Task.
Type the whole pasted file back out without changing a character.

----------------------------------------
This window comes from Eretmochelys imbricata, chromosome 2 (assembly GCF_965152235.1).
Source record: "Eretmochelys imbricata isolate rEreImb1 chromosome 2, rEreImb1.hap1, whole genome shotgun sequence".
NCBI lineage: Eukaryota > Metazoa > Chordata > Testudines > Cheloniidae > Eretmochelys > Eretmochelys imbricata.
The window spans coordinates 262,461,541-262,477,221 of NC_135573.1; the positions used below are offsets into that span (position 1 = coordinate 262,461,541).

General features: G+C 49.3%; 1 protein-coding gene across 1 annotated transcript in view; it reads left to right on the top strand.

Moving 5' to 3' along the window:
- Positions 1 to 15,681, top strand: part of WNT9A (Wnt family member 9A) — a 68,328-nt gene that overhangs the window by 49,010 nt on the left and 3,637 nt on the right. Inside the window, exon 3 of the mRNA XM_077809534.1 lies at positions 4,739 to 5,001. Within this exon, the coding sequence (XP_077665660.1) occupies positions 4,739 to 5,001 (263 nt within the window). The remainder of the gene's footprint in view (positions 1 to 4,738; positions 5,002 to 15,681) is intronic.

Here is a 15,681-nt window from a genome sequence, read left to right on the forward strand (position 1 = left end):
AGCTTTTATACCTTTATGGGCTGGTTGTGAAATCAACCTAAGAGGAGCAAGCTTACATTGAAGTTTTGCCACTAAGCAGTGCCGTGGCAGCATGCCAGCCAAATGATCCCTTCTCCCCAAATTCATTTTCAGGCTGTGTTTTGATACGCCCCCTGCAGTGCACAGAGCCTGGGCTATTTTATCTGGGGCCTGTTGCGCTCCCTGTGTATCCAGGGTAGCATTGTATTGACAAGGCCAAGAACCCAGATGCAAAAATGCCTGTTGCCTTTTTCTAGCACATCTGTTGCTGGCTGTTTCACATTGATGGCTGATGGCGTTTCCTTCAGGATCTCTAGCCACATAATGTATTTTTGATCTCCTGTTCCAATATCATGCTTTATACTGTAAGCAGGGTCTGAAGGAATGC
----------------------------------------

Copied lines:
This window comes from Eretmochelys imbricata, chromosome 2 (assembly GCF_965152235.1).
Source record: "Eretmochelys imbricata isolate rEreImb1 chromosome 2, rEreImb1.hap1, whole genome shotgun sequence".
NCBI lineage: Eukaryota > Metazoa > Chordata > Testudines > Cheloniidae > Eretmochelys > Eretmochelys imbricata.
The window spans coordinates 262,461,541-262,477,221 of NC_135573.1; the positions used below are offsets into that span (position 1 = coordinate 262,461,541).

General features: G+C 49.3%; 1 protein-coding gene across 1 annotated transcript in view; it reads left to right on the top strand.

Moving 5' to 3' along the window:
- Positions 1 to 15,681, top strand: part of WNT9A (Wnt family member 9A) — a 68,328-nt gene that overhangs the window by 49,010 nt on the left and 3,637 nt on the right. Inside the window, exon 3 of the mRNA XM_077809534.1 lies at positions 4,739 to 5,001. Within this exon, the coding sequence (XP_077665660.1) occupies positions 4,739 to 5,001 (263 nt within the window). The remainder of the gene's footprint in view (positions 1 to 4,738; positions 5,002 to 15,681) is intronic.

Here is a 15,681-nt window from a genome sequence, read left to right on the forward strand (position 1 = left end):
AGCTTTTATACCTTTATGGGCTGGTTGTGAAATCAACCTAAGAGGAGCAAGCTTACATTGAAGTTTTGCCACTAAGCAGTGCCGTGGCAGCATGCCAGCCAAATGATCCCTTCTCCCCAAATTCATTTTCAGGCTGTGTTTTGATACGCCCCCTGCAGTGCACAGAGCCTGGGCTATTTTATCTGGGGCCTGTTGCGCTCCCTGTGTATCCAGGGTAGCATTGTATTGACAAGGCCAAGAACCCAGATGCAAAAATGCCTGTTGCCTTTTTCTAGCACATCTGTTGCTGGCTGTTTCACATTGATGGCTGATGGCGTTTCCTTCAGGATCTCTAGCCACATAATGTATTTTTGATCTCCTGTTCCAATATCATGCTTTATACTGTAAGCAGGGTCTGAAGGAATGC